"I know how you feel."
Many people say this to show empathy and support to someone who is going through a difficult time. This sentence has bothered me for years because it oversimplifies a person's experience and is often an inappropriate thing to say.
Experience is very complex. It is unique to every person. Going through something like a death, illness or financial issue does not mean you can fully identify with someone else who is going through or has gone through those things.
Any experience is based on many factors like your emotional state, your background, your support system, your socio-economic status and much more. It isn't really measurable. You can't quantify it with a number and any number would not help someone understand either.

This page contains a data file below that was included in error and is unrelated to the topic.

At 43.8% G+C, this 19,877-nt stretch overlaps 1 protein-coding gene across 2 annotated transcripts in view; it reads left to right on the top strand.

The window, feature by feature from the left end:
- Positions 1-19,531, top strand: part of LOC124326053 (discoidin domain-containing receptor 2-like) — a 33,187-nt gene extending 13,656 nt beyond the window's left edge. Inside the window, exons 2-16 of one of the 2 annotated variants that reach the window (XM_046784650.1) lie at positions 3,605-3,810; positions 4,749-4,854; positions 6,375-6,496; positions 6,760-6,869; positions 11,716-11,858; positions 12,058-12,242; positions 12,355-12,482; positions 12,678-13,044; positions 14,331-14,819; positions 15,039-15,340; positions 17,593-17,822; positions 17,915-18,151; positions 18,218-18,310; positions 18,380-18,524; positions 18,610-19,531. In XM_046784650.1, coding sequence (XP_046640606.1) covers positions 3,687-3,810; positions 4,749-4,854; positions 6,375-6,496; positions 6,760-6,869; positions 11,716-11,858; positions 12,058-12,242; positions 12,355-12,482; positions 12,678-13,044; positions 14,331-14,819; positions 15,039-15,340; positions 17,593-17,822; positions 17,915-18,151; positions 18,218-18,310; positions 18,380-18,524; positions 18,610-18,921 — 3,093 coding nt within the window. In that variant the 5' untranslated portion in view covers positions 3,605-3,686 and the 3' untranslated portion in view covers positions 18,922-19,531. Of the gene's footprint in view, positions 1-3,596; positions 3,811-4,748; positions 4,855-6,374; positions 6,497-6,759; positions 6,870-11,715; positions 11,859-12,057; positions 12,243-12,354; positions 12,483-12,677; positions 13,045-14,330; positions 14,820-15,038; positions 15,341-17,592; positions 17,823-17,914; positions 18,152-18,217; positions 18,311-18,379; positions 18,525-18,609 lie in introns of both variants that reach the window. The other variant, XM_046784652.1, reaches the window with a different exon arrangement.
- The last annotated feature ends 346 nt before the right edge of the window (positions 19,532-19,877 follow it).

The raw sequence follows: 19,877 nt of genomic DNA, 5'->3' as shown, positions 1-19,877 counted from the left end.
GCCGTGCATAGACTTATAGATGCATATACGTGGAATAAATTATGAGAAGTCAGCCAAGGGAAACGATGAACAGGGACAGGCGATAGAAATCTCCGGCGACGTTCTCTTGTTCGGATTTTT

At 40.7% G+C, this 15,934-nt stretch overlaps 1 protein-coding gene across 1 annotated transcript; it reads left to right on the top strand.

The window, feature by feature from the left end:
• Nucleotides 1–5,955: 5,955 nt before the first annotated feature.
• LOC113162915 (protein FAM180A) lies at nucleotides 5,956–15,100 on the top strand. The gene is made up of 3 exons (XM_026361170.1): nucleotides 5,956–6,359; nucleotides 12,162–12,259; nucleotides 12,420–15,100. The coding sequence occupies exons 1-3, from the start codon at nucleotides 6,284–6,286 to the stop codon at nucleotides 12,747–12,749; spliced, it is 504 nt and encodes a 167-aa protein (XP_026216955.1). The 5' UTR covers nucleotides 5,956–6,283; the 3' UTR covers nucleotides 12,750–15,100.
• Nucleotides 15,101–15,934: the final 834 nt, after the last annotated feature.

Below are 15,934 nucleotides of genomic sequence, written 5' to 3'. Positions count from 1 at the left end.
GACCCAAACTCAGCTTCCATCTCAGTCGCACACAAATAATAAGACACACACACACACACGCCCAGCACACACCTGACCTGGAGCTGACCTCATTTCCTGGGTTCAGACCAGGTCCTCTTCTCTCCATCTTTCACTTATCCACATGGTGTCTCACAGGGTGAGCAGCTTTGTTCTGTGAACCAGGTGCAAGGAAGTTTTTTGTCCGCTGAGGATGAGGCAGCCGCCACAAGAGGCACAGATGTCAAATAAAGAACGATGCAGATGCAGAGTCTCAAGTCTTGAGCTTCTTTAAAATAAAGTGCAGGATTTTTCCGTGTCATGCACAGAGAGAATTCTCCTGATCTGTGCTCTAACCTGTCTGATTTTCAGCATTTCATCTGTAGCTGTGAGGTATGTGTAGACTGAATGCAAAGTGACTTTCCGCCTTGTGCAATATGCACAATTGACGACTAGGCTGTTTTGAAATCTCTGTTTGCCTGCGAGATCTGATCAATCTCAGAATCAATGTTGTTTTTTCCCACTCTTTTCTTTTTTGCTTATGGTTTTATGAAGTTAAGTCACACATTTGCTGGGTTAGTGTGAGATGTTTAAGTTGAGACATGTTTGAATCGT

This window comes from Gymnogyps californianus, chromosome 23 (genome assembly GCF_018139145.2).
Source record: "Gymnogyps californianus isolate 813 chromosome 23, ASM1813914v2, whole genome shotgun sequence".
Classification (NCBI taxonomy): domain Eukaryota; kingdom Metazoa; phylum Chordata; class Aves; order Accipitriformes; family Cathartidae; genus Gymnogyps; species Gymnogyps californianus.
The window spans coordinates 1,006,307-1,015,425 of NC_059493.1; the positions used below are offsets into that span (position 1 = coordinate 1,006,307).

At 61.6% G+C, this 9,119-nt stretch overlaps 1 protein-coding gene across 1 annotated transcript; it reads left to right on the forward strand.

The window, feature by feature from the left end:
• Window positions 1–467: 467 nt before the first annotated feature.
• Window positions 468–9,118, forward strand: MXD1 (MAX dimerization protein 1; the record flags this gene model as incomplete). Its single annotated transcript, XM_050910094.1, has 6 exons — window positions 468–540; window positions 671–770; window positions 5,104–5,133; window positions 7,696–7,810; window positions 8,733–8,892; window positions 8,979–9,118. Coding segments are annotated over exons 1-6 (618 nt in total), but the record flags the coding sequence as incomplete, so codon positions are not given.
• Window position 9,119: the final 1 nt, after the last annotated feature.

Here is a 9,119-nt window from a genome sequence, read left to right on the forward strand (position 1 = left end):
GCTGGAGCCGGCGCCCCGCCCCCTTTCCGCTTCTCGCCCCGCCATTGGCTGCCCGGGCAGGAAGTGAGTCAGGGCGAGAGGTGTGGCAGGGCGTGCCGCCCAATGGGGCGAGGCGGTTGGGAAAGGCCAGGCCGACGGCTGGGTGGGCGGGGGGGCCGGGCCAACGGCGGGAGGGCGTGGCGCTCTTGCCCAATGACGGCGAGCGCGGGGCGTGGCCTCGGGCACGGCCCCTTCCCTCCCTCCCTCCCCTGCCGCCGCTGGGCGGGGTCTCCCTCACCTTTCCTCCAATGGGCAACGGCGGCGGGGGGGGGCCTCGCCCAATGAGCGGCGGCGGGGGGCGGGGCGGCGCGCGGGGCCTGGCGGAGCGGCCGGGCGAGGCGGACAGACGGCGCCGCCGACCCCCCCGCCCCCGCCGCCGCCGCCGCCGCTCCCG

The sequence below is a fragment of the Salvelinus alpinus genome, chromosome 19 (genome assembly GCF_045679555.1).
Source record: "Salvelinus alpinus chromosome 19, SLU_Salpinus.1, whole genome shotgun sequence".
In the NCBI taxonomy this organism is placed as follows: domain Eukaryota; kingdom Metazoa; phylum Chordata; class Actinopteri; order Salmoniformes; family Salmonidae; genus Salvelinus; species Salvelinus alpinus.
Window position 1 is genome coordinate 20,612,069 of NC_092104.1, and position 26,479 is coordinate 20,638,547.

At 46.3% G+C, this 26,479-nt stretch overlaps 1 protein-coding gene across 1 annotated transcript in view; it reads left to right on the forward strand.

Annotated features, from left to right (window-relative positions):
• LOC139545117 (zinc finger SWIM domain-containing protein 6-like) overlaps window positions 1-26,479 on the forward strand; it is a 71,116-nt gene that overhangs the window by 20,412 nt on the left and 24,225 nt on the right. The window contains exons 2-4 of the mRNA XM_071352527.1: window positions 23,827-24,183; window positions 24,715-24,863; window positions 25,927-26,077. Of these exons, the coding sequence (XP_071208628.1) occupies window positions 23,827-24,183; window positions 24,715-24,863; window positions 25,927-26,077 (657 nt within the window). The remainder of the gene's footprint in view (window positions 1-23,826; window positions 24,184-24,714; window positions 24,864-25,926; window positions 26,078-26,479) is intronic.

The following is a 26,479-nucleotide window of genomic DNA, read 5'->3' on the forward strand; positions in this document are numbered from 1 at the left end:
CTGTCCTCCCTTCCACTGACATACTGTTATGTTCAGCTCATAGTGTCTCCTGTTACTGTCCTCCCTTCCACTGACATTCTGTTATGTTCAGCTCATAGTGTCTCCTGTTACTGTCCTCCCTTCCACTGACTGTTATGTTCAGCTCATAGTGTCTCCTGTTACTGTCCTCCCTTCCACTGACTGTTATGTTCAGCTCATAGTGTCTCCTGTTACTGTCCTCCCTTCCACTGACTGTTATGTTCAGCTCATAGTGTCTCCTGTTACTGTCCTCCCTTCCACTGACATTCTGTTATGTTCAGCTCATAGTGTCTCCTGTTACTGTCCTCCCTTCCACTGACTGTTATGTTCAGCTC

You can't determine the severity or type of experience and compare that to your own. Experience is also subjective and perceptive. One person's perception of severe may be another's version of mild. This is all dependent on the unique, unmeasurable factors I described earlier.
I do understand why people are so ready to claim "knowing" your experience. Recognizing a shared experience is powerful. It can make you feel less alone and can motivate movements to change things. That's great. But to be truly supportive, we must also acknowledge our differences. Otherwise, especially if the empathy is incorrect and someone really doesn't "get it" or if that person's experience is completely different, claiming to "know" is offensive and ignorant and can actually make the person feel even more alone.